November 13, 2013
For Immediate Release
Contact: Gary Wockner, Save The Colorado River Campaign, 970-218-8310
Matt Rice, American Rivers, 803-422-5244
“Water Rights Protection Act” is Grave Threat to America’s Rivers
Denver, CO: Today, conservation groups with broad constituencies throughout the United States have taken a strong position against a bill in the U.S. House and Senate
named the “Water Rights Protection Act.” The bill, introduced by Reps. Scott Tipton and Jared Polis and Senator John Barasso, is H.R. 3189 (here) in the U.S. House and S. 1630 in the U.S. Senate. The bill’s stated intent is to facilitate U.S. Forest Service cooperation with the Colorado ski industry to resolve concerns about ski area water rights. However, the bill’s impact would go well beyond that, with devastating results. The bill would basically bar the Departments of Interior and Agriculture from using their authorities to protect and restore rivers during all types of federal permitting and management processes.
While the bill is scheduled to be marked up in the House Natural Resources Committee on Thursday, November 14, 2013, a hearing for the bill actually occurred during the government shutdown, timed so that the affected federal agencies could not provide testimony. Today, just a day before markup, the U.S. Forest Service sent a letter to the Committee with its comments (here) in which the Forest Service states: “…the Department believes H.R. 3189 is unnecessary.” The Forest Service’s comments go on to detail further serious concerns about the bill. Additionally, the Department of Interior also sent a letter saying, “The legislation is overly broad and could have numerous unintended consequences that could affect existing law and voluntary agreements.” (letter here)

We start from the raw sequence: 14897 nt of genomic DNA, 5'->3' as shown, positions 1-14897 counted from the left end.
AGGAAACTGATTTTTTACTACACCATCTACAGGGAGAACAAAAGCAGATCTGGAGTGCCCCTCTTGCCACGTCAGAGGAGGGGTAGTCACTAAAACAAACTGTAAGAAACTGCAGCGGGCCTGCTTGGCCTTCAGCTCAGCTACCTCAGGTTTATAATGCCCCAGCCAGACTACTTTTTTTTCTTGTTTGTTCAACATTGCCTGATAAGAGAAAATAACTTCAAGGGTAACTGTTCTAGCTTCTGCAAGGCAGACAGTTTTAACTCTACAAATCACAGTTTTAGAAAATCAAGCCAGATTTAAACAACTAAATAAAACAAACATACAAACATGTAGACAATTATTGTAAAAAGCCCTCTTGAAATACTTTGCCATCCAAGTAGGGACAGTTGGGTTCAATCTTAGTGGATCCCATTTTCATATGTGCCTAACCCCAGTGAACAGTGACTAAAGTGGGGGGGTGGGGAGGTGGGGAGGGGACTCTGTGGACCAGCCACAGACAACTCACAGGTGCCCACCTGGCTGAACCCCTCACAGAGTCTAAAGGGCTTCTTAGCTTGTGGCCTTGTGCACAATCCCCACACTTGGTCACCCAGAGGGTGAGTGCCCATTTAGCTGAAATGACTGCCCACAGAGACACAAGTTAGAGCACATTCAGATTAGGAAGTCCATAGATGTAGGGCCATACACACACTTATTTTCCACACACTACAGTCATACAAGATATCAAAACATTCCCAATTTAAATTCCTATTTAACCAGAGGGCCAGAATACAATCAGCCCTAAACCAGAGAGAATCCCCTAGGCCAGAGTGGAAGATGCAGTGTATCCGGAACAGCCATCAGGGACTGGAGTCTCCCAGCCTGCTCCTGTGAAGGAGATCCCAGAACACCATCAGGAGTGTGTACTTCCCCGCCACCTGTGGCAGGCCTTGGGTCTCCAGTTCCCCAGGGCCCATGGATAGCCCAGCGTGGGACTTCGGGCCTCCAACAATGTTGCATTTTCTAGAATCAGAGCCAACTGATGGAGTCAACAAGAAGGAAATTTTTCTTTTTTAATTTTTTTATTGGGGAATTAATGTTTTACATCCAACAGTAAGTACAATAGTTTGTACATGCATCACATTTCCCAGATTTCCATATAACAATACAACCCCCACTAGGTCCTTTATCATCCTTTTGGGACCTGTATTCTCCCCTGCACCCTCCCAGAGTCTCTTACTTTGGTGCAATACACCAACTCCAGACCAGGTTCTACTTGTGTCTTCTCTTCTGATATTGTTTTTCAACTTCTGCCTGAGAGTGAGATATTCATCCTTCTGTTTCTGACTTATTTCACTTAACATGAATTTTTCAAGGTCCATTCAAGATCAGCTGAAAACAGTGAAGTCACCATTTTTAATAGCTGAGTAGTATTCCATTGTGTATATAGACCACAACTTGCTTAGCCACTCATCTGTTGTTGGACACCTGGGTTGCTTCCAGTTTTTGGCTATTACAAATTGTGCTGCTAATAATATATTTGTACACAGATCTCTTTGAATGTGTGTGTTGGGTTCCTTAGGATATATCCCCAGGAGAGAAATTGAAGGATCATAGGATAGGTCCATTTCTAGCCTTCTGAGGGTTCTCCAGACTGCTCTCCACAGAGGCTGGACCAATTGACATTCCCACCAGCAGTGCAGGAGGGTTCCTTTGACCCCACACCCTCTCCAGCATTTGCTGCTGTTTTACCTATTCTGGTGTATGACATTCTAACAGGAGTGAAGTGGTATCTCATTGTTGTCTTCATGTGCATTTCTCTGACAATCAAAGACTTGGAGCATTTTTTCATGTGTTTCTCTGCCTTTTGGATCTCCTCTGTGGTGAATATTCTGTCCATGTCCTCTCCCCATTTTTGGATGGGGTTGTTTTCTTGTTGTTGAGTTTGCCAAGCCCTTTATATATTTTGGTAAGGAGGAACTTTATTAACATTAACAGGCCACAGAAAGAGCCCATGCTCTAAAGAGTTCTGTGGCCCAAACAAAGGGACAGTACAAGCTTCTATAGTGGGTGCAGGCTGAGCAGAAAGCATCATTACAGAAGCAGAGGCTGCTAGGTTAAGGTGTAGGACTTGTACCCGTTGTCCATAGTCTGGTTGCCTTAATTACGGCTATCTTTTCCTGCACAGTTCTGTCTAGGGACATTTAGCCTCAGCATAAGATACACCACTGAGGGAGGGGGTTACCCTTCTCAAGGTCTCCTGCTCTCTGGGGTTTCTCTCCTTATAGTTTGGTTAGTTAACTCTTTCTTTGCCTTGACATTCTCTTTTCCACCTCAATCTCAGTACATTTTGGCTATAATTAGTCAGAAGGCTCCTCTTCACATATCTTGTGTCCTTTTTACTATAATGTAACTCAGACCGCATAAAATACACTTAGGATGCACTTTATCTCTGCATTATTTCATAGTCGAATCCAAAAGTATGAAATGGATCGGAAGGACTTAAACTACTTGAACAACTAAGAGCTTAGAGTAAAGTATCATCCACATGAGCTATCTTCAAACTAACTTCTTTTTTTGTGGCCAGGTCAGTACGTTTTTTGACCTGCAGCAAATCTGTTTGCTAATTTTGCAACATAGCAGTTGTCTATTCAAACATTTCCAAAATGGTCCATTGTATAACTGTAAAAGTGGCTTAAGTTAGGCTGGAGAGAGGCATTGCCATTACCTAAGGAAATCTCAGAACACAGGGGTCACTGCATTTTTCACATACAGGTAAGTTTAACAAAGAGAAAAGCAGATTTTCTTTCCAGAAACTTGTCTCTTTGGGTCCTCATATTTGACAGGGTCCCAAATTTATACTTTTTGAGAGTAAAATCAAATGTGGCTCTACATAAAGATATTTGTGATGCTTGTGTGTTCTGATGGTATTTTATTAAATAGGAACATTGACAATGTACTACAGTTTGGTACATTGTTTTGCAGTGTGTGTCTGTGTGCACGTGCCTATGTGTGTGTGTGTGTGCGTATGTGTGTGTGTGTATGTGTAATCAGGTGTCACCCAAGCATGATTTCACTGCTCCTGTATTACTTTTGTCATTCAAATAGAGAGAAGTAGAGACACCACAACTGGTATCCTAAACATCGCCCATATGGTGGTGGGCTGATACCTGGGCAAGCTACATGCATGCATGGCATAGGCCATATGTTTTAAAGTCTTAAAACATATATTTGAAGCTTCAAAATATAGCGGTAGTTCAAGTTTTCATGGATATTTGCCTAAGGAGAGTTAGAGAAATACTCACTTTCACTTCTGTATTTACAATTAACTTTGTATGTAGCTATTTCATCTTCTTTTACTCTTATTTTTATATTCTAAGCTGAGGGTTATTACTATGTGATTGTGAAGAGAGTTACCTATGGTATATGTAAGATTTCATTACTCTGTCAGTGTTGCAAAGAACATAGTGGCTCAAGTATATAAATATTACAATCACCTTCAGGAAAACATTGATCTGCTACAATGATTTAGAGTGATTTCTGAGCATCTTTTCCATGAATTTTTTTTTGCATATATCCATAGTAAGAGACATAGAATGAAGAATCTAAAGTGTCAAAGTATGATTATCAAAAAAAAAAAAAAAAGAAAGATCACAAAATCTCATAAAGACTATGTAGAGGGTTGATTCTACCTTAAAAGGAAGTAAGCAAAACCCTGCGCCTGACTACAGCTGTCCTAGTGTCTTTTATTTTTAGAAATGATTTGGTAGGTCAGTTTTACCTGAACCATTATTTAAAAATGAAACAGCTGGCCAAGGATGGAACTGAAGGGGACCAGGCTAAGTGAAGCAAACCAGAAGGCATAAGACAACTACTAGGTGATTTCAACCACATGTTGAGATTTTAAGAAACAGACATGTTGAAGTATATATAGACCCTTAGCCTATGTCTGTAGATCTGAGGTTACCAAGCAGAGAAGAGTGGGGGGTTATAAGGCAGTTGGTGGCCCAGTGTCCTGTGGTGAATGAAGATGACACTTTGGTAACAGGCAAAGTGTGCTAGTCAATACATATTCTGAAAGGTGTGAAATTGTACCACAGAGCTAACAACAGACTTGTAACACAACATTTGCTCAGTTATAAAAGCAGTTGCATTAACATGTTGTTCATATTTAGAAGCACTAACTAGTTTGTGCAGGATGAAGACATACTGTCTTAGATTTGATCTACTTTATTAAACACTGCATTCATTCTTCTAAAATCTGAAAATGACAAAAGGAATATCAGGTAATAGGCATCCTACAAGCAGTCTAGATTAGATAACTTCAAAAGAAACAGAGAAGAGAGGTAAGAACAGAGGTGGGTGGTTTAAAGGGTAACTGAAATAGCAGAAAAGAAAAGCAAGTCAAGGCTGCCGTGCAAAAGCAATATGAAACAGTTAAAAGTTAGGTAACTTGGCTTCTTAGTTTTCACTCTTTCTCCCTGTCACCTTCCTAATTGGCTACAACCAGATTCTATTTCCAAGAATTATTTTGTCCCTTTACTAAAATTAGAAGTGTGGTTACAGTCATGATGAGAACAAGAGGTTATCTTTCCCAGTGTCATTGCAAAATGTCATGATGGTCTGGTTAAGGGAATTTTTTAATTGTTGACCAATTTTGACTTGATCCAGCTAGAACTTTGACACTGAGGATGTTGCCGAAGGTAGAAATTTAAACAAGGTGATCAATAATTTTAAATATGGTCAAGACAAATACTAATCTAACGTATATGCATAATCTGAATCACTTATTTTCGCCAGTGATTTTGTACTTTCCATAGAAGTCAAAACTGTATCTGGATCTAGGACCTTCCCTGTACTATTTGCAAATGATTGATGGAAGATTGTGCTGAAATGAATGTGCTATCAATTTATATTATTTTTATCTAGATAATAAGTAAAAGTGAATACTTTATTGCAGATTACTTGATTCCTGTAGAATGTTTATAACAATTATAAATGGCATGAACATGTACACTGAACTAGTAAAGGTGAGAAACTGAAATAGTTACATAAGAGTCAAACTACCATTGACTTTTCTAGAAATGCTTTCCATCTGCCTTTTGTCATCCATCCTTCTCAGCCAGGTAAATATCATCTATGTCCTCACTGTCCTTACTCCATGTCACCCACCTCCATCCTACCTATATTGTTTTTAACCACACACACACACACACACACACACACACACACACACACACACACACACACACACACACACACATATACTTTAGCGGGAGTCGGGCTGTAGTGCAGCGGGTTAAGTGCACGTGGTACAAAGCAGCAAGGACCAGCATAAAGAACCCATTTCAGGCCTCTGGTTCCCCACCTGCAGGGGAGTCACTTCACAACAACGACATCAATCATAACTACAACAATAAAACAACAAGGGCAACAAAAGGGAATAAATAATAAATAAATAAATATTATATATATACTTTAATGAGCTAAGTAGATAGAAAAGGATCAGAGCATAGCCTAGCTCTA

“We certainly support the ski industry’s need to find a workable solution for their water rights concerns, but we strongly oppose the current language,” said Gary Wockner of the Save The Colorado River Campaign. “This bill would gut the federal government’s ability to protect and restore rivers across the Colorado River basin, including those from which water is diverted to support skiing.”
“The bill would force federal agencies to put private uses of river water ahead of other beneficial public uses like fish, wildlife, and recreation,” said Matt Rice, Colorado River Director for D.C.-based American Rivers. “The ski industry needs to change direction – this bill undercuts other recreational and environmental uses and if enacted would permanently impair the public’s waterways.”
Conservation and recreation groups are asking the Natural Resources Committee not to markup the bill, but instead to hold a full and complete hearing where federal agencies and members of the public are allowed to testify to the negative impacts this bill would have on America’s waterways.
Save The Colorado is a project of Clean Water Action for this effort.